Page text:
When a man sees a beautiful woman across the bar, he may walk over to her. He may use a quick pickup line like, “I just wanted to come over here and say hi.” She may think it’s cute. A nice conversation may begin when he asks her what her favorite movies are. She may come back with a question like, “what do you like to do for fun?” The two of them may have a really strong connection. They might just schedule a date, because they seem to have a lot in common.

Let’s call the fictional characters in the story above Ryan and Eva.

Just like Ryan and Eva, this is the type of interaction that you’re most likely to have. Maybe it’s not at a bar – maybe it’s at your pottery class or the golf club. That’s not really important. The point is you’re doing something you enjoy doing, and you’re more likely to meet someone who enjoys the same thing.

The more you talk, the more you realize you have in common with the other person. Your conversation is spurred on by inquisitive questions, but what do your lines of questioning look like? Are they more like:

1) What food do you love to eat? Do you like cats? What’s the top place in the world you’d love to travel?

Or

2) What is your plan? Your ambitions? Do you like kids? Do you have a relationship with God?

The beginning of every relationship is going to have a combination of the two, but one of those lines of questioning is monumentally more important than the other. If you stick mostly to number one, without even realizing it, you could find yourself fully attached to someone who has a completely different outlook on life.

Disclaimer: Deborah and I will be writing about dating and creating relationship foundations. Anything beyond that is beyond our personal experience, and we’ll be relying on published works and experts in the field to fill in blanks.

Knowing Who You Are and What You Want

deborah ostmoDeborah and I have written down values that we share and hope to employ in our daily lives. There are three that relate to the theme of this article. Those three are as follows:

1) We believe you must develop yourself until you know exactly who you are and what you want before the right person will come around.

Before entering into a serious relationship, it’s important to be completely happy in yourself. You shouldn’t be looking to fill a void, or expecting any other single person to make you feel more complete. Leslie Parrot, co-author of Saving Your Marriage Before it Starts, says that one of the biggest marriage myths out there is that there exists someone who was meant to make you whole. “As iron sharpens iron, so one person sharpens another.” — Proverbs 27:17. As people inside a relationship, we’re meant to stand alone and be comfortable alone, but that a partner is meant to make each of us better than we could have been without the other.

Deborah’s JourneyDeborah Ostmo - Values or Interests?

What gave me the intense confidence to really begin was the grace of God, the faith in my life. And, I knew if anyone was to enter my life, he would have to manifest that love – he would have to love Jesus.

All of a sudden, things became clear and I became more confident. I remember distinctly the day I felt empowered to leave and set off on my travel journey. I left knowing that the journey would be life changing, because when you’re ready, willing, and able and you love yourself, you will attract the mate that has those same positive qualities. The purpose of a relationship isn’t to fill loneliness but to grow yourself with the another individual.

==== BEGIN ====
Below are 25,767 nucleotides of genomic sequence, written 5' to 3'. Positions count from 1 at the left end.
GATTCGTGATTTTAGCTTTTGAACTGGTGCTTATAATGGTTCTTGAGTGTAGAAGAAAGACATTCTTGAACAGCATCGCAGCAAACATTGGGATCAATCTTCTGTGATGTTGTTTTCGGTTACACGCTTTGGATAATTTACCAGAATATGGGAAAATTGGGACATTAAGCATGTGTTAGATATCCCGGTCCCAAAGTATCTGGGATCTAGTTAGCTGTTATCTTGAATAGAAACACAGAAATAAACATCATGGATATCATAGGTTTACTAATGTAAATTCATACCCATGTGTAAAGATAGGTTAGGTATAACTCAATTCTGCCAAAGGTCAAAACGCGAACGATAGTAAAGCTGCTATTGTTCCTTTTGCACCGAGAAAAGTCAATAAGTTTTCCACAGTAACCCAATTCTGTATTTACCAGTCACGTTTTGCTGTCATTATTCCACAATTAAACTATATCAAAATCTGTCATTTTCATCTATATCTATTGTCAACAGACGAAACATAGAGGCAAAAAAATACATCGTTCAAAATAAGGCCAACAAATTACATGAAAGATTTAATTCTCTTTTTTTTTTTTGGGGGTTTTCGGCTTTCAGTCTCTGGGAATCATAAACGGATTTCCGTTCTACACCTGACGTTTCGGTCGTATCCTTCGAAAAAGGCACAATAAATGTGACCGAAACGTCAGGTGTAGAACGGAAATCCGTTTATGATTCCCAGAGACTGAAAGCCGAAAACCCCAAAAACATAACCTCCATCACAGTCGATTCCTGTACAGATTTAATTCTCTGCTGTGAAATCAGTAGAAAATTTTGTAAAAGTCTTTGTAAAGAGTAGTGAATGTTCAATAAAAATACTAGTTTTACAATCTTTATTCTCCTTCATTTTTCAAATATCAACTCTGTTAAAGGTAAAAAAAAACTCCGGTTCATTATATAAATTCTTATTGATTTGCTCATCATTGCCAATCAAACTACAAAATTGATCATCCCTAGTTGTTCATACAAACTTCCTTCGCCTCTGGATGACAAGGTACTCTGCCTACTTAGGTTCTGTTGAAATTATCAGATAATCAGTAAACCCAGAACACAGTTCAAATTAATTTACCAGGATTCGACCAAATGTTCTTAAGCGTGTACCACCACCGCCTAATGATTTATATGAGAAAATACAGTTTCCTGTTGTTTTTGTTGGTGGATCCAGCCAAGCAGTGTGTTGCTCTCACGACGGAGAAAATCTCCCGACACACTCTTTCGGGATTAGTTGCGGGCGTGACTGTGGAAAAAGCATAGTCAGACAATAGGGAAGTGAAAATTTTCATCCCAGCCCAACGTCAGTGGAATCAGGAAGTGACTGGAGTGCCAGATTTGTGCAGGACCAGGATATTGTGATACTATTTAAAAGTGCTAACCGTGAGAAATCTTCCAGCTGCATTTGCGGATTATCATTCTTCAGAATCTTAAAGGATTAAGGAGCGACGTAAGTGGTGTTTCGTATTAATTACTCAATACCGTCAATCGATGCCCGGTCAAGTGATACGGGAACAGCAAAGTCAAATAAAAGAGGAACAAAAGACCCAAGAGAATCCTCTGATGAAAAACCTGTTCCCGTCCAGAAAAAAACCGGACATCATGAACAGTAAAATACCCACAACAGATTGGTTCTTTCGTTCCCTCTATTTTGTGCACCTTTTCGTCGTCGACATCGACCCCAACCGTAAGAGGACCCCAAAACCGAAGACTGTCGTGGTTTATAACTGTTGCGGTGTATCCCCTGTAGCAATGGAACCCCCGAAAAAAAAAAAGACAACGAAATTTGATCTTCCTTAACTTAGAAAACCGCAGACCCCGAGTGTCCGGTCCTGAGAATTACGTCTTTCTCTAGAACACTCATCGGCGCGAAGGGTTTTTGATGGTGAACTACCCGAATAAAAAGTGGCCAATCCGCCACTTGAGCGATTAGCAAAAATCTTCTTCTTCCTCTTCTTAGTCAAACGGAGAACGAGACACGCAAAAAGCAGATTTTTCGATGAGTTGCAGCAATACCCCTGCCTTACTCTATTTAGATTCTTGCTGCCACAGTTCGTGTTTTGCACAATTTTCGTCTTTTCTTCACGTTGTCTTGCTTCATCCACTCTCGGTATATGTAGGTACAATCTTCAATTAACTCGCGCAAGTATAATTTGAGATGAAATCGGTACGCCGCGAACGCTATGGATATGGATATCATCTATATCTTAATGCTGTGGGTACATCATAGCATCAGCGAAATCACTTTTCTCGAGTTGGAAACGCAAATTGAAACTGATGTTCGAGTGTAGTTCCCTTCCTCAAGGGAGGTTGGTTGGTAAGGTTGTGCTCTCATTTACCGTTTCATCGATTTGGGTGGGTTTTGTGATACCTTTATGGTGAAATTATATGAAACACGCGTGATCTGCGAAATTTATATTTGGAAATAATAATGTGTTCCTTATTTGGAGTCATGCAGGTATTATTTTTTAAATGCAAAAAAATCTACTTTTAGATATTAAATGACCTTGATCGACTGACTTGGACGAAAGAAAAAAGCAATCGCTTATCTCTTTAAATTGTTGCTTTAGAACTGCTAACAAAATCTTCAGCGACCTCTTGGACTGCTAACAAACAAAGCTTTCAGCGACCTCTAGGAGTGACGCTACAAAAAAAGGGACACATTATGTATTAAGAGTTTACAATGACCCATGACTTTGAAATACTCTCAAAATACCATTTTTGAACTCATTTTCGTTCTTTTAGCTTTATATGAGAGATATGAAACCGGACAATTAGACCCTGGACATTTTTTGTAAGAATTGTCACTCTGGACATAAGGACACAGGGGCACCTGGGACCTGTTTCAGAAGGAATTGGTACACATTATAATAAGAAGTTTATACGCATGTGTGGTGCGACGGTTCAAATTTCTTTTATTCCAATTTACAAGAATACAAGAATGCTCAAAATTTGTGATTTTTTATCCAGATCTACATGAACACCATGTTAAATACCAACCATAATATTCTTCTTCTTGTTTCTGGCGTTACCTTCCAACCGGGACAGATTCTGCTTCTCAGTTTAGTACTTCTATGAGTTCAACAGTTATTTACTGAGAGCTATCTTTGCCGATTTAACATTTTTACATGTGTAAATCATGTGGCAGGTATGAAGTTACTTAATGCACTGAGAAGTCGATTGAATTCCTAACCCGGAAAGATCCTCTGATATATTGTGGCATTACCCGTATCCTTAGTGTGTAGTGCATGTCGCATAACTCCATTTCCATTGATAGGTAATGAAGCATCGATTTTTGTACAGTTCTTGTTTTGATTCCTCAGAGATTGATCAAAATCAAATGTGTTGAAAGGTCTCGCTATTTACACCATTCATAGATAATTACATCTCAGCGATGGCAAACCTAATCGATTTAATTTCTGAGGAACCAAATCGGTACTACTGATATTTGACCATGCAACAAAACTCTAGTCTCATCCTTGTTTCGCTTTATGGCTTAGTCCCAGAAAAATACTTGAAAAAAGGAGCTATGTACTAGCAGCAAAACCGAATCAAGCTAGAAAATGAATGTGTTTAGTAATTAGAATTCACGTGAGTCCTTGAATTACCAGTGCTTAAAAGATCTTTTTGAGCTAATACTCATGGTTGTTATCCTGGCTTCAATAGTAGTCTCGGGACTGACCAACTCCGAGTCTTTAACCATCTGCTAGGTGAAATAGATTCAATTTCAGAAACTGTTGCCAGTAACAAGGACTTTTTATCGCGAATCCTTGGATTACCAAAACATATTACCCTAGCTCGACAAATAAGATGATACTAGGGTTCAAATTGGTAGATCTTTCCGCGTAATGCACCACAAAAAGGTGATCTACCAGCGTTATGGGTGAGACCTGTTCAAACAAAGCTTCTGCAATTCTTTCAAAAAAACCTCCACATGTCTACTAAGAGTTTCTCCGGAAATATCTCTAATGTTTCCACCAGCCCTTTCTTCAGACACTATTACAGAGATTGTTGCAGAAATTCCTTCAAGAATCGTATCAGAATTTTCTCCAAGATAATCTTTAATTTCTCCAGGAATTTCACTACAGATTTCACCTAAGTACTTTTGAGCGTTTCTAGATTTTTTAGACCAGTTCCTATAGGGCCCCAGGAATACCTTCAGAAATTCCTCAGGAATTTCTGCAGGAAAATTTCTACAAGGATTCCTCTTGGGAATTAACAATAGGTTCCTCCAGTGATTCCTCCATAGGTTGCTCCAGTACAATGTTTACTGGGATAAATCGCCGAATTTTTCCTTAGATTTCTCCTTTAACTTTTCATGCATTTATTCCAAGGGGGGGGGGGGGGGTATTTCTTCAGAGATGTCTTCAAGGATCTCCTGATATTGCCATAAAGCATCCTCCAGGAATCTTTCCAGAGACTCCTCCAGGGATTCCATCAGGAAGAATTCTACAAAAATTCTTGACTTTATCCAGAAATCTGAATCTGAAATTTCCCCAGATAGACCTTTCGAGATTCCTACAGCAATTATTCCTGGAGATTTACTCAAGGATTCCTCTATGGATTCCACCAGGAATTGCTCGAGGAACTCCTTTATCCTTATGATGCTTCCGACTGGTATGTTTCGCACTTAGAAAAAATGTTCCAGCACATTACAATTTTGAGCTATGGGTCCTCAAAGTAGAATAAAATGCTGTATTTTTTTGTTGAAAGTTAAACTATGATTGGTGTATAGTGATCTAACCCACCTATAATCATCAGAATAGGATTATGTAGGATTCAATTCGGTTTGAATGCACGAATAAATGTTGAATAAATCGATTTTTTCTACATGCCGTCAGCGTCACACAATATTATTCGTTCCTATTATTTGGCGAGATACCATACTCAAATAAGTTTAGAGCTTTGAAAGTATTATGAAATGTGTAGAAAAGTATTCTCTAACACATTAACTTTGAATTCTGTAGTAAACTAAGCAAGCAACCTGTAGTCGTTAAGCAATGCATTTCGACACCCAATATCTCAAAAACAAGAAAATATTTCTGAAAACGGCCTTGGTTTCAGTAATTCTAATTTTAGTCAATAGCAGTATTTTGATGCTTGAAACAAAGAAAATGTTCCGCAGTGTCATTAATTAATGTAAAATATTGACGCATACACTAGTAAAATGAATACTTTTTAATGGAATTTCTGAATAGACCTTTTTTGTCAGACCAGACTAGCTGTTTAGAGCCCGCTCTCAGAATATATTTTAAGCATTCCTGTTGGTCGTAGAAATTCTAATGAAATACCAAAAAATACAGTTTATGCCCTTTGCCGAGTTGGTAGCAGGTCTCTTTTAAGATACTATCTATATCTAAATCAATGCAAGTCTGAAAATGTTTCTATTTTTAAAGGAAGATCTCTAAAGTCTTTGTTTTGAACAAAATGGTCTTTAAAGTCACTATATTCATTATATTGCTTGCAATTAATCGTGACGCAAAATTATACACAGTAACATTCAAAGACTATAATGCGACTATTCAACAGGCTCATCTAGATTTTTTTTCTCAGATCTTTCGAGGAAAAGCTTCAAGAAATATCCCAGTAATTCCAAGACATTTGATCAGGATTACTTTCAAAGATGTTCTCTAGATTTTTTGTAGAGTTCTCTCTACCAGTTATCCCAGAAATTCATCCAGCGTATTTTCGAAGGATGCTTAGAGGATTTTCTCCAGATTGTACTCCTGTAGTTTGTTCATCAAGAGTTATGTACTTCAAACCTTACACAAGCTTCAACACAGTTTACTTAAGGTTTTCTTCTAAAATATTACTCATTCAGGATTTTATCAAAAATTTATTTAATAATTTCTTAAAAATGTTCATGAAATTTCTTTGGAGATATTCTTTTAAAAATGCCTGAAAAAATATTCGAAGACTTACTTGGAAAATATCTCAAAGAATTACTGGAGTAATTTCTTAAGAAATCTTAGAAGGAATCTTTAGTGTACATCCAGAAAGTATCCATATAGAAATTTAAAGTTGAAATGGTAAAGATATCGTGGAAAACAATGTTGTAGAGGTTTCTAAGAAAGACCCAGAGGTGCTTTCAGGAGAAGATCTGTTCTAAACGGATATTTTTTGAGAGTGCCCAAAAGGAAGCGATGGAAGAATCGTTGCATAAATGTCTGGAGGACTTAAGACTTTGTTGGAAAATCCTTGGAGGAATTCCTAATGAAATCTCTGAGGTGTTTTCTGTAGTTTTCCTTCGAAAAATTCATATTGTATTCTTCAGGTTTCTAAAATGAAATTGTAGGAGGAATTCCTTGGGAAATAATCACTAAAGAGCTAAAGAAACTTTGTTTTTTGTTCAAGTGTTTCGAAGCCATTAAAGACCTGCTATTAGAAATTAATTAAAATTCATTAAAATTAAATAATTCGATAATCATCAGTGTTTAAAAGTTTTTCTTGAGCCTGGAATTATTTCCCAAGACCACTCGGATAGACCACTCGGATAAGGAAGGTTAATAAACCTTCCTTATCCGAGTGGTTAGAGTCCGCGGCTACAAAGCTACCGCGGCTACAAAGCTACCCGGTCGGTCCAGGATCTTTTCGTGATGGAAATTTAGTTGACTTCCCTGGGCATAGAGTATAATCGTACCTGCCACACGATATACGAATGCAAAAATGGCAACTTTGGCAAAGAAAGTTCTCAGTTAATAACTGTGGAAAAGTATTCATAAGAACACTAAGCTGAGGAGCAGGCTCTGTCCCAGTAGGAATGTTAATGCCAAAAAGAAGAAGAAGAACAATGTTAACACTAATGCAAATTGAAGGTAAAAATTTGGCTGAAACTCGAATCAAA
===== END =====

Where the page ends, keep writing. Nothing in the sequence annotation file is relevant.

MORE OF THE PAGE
I myself have dug my head into many blogs and books to figure this thing out. Not just to figure out how to grow and evolve confidence, but nothing has helped me more than the wisdom I’ve gained from the personal relationship I began with God before I set off to travel.

My Journey

christian ostmo - Values or Interests?At a certain point, I made a conscious decision to get myself together. I had put on a lot of weight and had “settled” into a life I thought I wanted – sedentary, professional, etc..my first step was getting back to exercising. Some three months later, I was 25 pounds lighter and the local high school’s newest wrestling coach.

From a physical to an emotional transformation

When I was 14, I went away for three months to work at an orphanage in Mexico. That point was when I really discovered my faith, which for the next couple of years, was my purpose for living. This is when my eyes were opened to the world of travel and the world of missionary work.

At the age of 21, I was tasked with rediscovering my faith. I left home again, this time for longer, with the primary purpose of figuring out who I was and what I wanted. I did some great things, fun things, stupid things, I got into some trouble, and by the end of it, I turned out to be exactly the same person I was all along. But, I became much more aware of just who that person is.

Then comes Deborah who has gone through the exact same transformation at the exact same time, but on the opposite side of the globe. Our paths happen to cross for only a single moment, and everything fell into play exactly as it was supposed to.

The Point

It’s really quite simple. It’s about you understanding who you are on a deep level..the true you, so you can attract someone who’s meant for the true you.

Knowing Who Fits Your Needs and When